This article originally appeared on Geek Feminism.
Years back I read Paul Graham’s How to Start a Startup essay, which includes this footnote:
One advantage startups have over established companies is that there are no discrimination laws about starting businesses. For example, I would be reluctant to start a startup with a woman who had small children, or was likely to have them soon. But you’re not allowed to ask prospective employees if they plan to have kids soon.
Which, well, OK, I’m not in the business of forcing Paul Graham to start businesses with people he doesn’t want to start businesses with. But it bugged me for the obvious reasons, not least because, well, you know, men have small children too sometimes. Thank goodness they don’t have to put any work into them. Phew. Lucky escape there, men. Better make sure we keep that labour division in place.
Anyway, in the last few days, Tara Brown wrote this, in response to a few posts by men about having kids and doing a startup.
I am 35 years old, I have an 8 month old child that I breastfeed full-time and I am doing a startup. Big deal. Who isn’t?
Many women start businesses after having a kid, usually because they want to stay home and have an income. This was what I wanted to do after I had Ripley. I decided I wanted to look after him exclusively for his first year and then get a job as a consultant or something where I could continue staying at home with him. My husband and I took off with Ripley to Singapore and France and during that time somehow I ended up a co-founder of Noot.
I have a 9 month old baby (breastfed a fair bit as it happens, although you should have seen him get stuck into ciabatta bread today), and… I’m not doing a startup. I wouldn’t have been a great business partner or core employee for a while after birth, because it made me sick. I wouldn’t be a great partner or employee right now either, in fact, because he brings home illnesses from daycare and so we’re sick and exhausted constantly. (Not that I’m keen to encourage Paul Graham to add to the people he won’t start businesses with, but my husband gets these too, funnily enough.) I did recover our main fileserver when he was 12 days old. Pro tip: if you have any suspicion your hard drive is failing, replace it prior to the birth of your baby. (But then, I had to do the same thing the other week. Pro tip: mobile 9 month olds get in the way of hard drive replacements more than 2 week olds. Wait, that wasn’t a tip. Sorry. Pro tip: don’t have hard drives that fail.) I work various part-time and casual things now to afford the daycare to finish my PhD.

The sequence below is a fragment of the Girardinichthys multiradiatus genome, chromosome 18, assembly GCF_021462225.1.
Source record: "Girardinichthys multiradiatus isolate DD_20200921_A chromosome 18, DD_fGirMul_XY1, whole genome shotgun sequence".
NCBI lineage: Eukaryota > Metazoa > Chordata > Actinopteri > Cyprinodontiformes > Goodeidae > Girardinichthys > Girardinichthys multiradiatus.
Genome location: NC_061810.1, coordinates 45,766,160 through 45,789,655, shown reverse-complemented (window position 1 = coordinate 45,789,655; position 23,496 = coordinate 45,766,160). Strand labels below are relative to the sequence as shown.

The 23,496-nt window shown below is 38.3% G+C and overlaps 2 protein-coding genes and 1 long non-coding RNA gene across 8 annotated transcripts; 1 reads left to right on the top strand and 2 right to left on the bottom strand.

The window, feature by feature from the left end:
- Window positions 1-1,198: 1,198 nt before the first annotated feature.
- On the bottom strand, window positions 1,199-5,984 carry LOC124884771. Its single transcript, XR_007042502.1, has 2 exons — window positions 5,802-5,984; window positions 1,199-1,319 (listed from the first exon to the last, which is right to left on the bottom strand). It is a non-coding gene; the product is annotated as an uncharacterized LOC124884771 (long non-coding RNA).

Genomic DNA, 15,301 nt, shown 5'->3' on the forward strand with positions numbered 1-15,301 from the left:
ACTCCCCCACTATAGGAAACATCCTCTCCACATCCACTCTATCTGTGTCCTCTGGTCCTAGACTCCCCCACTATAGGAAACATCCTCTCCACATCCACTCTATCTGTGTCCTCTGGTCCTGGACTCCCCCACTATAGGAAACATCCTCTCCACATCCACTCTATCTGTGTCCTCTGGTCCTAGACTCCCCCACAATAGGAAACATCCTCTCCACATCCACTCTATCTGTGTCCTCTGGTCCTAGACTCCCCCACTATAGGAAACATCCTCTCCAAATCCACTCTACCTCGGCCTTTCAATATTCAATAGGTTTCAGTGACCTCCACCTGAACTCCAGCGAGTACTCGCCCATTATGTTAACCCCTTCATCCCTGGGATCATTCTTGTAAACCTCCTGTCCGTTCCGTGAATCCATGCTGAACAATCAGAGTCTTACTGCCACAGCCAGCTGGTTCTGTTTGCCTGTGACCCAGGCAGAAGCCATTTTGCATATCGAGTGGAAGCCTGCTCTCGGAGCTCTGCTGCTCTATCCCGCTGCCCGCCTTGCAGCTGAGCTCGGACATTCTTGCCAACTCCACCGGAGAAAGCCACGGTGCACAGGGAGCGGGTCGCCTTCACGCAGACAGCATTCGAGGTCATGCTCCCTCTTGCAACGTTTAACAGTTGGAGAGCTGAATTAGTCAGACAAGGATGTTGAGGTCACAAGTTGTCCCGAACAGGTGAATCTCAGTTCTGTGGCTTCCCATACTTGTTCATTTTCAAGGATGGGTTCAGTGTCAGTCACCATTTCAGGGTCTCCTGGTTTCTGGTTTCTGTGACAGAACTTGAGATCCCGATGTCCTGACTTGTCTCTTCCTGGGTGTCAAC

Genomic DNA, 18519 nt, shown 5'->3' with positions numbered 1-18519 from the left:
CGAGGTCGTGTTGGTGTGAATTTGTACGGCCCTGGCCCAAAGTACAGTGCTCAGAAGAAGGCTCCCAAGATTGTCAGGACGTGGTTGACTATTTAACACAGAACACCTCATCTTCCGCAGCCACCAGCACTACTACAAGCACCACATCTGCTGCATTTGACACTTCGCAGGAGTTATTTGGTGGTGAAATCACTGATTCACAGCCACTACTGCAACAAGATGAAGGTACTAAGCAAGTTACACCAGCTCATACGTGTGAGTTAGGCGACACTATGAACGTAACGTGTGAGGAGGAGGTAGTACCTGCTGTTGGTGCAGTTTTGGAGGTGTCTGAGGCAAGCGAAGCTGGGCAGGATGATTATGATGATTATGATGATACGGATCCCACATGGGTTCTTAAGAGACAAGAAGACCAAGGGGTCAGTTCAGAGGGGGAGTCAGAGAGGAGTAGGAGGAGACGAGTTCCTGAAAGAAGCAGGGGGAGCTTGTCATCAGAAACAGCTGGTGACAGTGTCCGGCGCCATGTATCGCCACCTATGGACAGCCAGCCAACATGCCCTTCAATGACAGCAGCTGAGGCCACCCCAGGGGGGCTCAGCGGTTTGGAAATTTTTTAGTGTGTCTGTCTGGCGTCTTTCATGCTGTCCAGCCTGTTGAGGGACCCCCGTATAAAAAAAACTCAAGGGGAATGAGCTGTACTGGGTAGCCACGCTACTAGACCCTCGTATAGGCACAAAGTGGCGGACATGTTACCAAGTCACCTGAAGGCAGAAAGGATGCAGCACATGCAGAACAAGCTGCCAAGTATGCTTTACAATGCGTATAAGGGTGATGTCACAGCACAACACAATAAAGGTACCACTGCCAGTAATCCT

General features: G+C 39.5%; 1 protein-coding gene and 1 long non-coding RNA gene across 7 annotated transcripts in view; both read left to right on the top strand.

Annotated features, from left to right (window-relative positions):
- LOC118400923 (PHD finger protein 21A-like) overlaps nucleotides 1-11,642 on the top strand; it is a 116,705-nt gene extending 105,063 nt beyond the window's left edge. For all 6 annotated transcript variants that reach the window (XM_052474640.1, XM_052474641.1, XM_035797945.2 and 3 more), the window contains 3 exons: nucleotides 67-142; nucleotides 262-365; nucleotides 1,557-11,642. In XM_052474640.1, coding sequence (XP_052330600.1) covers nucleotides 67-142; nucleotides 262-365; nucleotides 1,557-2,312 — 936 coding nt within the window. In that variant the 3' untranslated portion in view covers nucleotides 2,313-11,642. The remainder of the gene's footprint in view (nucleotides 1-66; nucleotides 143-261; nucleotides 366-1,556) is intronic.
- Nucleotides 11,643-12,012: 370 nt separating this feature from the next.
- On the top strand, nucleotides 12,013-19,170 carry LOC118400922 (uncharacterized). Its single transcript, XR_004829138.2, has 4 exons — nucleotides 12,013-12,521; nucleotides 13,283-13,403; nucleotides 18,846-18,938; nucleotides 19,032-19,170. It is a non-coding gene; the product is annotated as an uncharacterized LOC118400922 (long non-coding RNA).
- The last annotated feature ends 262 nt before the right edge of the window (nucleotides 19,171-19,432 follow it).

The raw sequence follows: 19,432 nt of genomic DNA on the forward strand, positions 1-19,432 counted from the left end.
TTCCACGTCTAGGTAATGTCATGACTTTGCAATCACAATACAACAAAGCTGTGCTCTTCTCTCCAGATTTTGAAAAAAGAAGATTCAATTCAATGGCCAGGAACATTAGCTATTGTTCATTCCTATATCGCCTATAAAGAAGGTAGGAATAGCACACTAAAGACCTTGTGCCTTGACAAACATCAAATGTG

But Tara Brown isn’t telling everyone’s story: she’s telling hers, and she acknowledges that she has some advantages:
Honestly, I never expected to write this blog post because I just figured this is what every other woman that is working and has a baby must do, not something to make a big deal out of. But when I saw that email from Jason Calacanis and Jason Roberts, I just had to speak up so that more women can tell these guys that what they are doing is not extraordinary by any means. I mean come on, Jason Calacanis is rich, his wife stays at home and they have a night nanny. Not exactly a tough situation. What’s tough is single mothers and fathers trying to raise their kids by themselves. Me and the “Jasons” have supportive spouses who are at home for big chunks of time.
So moms dads out there that are doing a startup, tell the world YOUR story. Please! I need to meet more of you for the support and inspiration.
Starting, running and managing businesses, especially small ones, has been women’s work for a long long time, and that means mothers have done it. Mothers have done it a lot. But at the same time, I’m not keen to uncritically contribute to a superwoman culture: get back behind the desk woman! Sickness, disability, parenting and family and education and money demands and life preferences, these all vary a lot more than
I would be reluctant to start a startup with a woman who had small children allows for. Sometimes women need to work with small children. Sometimes they need to not. Often it’s in between.
What’s your experience, if you’ve worked as a mother young children? If you’ve been an entrepreneur or business owner, do you think that that was uniformly harder than being an employee, or in some ways easier, or generally easier?